While Yale Law School may have a predominantly liberal image, several faculty members said there is no consensus in the school regarding Supreme Court nominee Judge Samuel A. Alito’s confirmation bid, despite a recent New York Times article that reported a coordinated effort at the Law School to defeat the conservative nominee.

Law professor Robert Gordon said he found the Times article “misleading” in implying that the Law School faculty has a unified stance toward the candidate. Gordon said he expects the faculty to be conflicted on whether to support the nomination.

“Many people hold the view that simply disagreeing is not sufficient ground for opposition,” Gordon said. “Other people believe the president is likely to nominate someone worse if he is defeated, and therefore he should not be opposed for that reason; and others believe that Alito’s opinions, while conservative, are not so extreme as to disqualify him.”

According to the Times article, most professors expressed a “hostile” attitude toward Alito, whose “jurisprudence represented a betrayal of the law school’s liberal values.”

But professor Anthony Kronman, the Law School’s former dean, said he felt Alito falls within the range of permissible variation in the spectrum of political outlook, and he called for a restoration of “measure and posture” in the confirmation process.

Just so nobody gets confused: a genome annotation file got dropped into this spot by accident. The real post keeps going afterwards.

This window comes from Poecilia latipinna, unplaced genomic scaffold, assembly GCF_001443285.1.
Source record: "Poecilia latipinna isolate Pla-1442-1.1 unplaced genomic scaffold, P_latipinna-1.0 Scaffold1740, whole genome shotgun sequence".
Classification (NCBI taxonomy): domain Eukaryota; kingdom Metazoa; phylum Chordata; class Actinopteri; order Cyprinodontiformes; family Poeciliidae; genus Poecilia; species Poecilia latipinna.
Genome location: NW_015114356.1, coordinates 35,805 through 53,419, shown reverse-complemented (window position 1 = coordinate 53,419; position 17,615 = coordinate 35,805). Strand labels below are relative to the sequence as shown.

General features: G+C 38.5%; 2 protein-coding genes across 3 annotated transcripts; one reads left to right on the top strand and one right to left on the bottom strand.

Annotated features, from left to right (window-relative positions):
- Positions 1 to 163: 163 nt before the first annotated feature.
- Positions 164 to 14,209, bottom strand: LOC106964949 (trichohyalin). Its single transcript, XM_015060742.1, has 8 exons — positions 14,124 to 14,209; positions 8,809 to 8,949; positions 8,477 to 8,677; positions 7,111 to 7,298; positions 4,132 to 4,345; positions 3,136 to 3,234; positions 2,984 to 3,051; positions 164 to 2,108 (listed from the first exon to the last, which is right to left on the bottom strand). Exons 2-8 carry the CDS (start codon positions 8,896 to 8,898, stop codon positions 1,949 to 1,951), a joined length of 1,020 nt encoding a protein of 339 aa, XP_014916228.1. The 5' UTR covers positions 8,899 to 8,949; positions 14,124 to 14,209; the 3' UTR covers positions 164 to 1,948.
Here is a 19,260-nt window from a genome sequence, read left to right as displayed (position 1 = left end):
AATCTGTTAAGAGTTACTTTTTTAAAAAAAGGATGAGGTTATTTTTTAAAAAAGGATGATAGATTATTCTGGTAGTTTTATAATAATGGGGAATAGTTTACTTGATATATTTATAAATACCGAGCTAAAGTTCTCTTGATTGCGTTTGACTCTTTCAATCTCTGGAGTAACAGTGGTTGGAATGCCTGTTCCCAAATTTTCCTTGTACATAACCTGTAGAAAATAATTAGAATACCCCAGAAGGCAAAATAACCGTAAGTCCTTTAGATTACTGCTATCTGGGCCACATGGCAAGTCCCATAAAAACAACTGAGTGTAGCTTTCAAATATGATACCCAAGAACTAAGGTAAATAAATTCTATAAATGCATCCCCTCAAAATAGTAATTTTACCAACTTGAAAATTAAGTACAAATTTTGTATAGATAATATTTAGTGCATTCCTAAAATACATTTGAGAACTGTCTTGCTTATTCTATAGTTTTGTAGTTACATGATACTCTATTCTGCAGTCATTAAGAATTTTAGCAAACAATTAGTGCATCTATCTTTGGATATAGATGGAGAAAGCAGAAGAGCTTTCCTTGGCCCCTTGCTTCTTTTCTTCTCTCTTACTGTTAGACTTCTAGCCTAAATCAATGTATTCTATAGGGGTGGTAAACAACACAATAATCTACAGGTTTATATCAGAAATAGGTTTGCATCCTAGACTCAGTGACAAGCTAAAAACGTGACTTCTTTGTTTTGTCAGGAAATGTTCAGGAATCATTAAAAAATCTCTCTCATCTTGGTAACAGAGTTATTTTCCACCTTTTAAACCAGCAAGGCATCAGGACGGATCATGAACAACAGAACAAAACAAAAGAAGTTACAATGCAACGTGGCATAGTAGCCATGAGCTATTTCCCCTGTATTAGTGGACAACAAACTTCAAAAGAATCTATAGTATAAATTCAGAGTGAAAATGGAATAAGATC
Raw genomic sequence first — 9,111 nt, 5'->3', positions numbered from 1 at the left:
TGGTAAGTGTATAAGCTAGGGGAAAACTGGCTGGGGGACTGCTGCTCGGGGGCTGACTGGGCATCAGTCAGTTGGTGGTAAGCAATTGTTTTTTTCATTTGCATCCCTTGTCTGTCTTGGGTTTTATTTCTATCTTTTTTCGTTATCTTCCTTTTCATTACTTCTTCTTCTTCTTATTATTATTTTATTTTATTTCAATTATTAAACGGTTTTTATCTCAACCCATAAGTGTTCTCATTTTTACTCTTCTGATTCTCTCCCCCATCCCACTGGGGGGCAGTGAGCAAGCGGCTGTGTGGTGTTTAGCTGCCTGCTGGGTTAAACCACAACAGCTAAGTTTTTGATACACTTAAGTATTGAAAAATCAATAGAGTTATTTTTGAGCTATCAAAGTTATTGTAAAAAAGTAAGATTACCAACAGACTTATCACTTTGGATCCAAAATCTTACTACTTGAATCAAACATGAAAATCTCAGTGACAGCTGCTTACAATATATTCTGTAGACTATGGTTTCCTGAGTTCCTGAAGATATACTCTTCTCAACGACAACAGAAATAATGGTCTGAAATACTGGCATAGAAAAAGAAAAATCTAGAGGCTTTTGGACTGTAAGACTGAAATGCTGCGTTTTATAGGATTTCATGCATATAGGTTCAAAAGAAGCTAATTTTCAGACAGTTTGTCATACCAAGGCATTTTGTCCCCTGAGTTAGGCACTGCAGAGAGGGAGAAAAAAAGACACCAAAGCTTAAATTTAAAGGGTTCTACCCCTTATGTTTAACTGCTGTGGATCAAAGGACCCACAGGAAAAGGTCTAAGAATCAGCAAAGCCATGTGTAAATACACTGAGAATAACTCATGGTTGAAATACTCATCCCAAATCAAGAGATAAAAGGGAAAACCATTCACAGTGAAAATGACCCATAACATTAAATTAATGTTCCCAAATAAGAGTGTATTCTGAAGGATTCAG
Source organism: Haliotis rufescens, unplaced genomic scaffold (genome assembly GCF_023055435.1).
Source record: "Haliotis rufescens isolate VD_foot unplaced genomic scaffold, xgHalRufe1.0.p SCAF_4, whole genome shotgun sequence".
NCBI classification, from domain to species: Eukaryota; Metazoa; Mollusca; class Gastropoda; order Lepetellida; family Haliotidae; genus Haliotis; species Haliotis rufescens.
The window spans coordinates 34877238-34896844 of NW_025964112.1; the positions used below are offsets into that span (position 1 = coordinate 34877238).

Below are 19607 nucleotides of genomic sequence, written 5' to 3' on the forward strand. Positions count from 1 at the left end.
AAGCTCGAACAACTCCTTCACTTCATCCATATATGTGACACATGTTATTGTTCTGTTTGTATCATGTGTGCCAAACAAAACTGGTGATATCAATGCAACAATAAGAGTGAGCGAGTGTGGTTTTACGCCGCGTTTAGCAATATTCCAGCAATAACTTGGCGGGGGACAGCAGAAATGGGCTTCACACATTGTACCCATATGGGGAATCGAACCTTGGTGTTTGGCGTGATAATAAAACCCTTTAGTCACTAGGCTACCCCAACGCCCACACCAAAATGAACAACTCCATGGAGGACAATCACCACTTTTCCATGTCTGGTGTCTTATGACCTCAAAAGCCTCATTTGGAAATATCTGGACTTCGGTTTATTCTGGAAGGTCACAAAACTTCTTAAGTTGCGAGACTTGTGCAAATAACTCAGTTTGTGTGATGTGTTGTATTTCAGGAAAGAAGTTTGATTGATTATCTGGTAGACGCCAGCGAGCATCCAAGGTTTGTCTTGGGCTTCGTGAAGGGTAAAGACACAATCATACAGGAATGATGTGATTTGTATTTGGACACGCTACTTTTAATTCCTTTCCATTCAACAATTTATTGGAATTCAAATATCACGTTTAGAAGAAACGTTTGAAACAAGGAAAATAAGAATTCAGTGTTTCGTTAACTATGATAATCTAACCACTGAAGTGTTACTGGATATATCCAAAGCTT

“The confirmation of Supreme Court justices is a process that, in my judgement, has gone badly awry,” Kronman said. “I think the country needs to find a way to restore the process to a more sensible posture, and I hope that Judge Alito’s confirmation will help to restore a measure of thoughtfulness and civility to the process.”

Professor Peter Schuck, who said he thinks the Law School should consider constitutional soundness above loyalty, said he thinks discourse about Alito on campus has been civil.

“The professors here are no more than people who feel very strongly about what they take as principal concerns about the nomination,” Schuck said. “They’re voicing them energetically; there’s nothing wrong with that. On the other hand, what’s pernicious in my view is treating alumni in public debate with contempt or disrespect. I think Clarence Thomas has been treated that way on campuses, though not necessarily by Yale Law School, and I find that contemptible.”

But some faculty members said they thought vigorous debate on the nomination is essential.

“People have differences in their principle commitments, and the question over the nominee is an occasion for a great and important debate in what we understand our constitutional commitments to be,” professor Reva Siegel said. “I don’t think that’s a bad thing; I think it’s a good thing. I don’t think it’s politics; I think it’s our constitution at stake.”